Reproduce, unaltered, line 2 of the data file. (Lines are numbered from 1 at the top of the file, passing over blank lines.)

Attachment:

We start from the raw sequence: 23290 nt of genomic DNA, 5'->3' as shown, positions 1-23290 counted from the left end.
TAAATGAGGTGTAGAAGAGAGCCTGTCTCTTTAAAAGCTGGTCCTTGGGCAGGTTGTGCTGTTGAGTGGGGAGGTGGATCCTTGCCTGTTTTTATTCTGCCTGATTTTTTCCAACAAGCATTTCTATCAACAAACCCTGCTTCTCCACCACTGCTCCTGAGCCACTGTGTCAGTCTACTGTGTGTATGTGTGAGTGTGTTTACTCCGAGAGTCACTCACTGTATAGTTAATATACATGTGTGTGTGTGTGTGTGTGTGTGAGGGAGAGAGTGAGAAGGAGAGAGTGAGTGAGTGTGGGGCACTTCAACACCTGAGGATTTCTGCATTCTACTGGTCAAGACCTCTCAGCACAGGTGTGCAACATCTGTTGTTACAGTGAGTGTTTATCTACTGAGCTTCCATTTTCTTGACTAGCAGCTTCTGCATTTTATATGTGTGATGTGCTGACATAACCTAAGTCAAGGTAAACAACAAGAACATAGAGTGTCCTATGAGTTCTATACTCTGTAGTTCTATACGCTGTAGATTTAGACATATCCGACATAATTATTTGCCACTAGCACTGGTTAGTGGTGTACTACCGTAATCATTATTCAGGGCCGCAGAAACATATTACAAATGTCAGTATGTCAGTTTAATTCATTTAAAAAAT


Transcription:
TAAATGAGGTGTAGAAGAGAGCCTGTCTCTTTAAAAGCTGGTCCTTGGGCAGGTTGTGCTGTTGAGTGGGGAGGTGGATCCTTGCCTGTTTTTATTCTGCCTGATTTTTTCCAACAAGCATTTCTATCAACAAACCCTGCTTCTCCACCACTGCTCCTGAGCCACTGTGTCAGTCTACTGTGTGTATGTGTGAGTGTGTTTACTCCGAGAGTCACTCACTGTATAGTTAATATACATGTGTGTGTGTGTGTGTGTGTGTGAGGGAGAGAGTGAGAAGGAGAGAGTGAGTGAGTGTGGGGCACTTCAACACCTGAGGATTTCTGCATTCTACTGGTCAAGACCTCTCAGCACAGGTGTGCAACATCTGTTGTTACAGTGAGTGTTTATCTACTGAGCTTCCATTTTCTTGACTAGCAGCTTCTGCATTTTATATGTGTGATGTGCTGACATAACCTAAGTCAAGGTAAACAACAAGAACATAGAGTGTCCTATGAGTTCTATACTCTGTAGTTCTATACGCTGTAGATTTAGACATATCCGACATAATTATTTGCCACTAGCACTGGTTAGTGGTGTACTACCGTAATCATTATTCAGGGCCGCAGAAACATATTACAAATGTCAGTATGTCAGTTTAATTCATTTAAAAAAT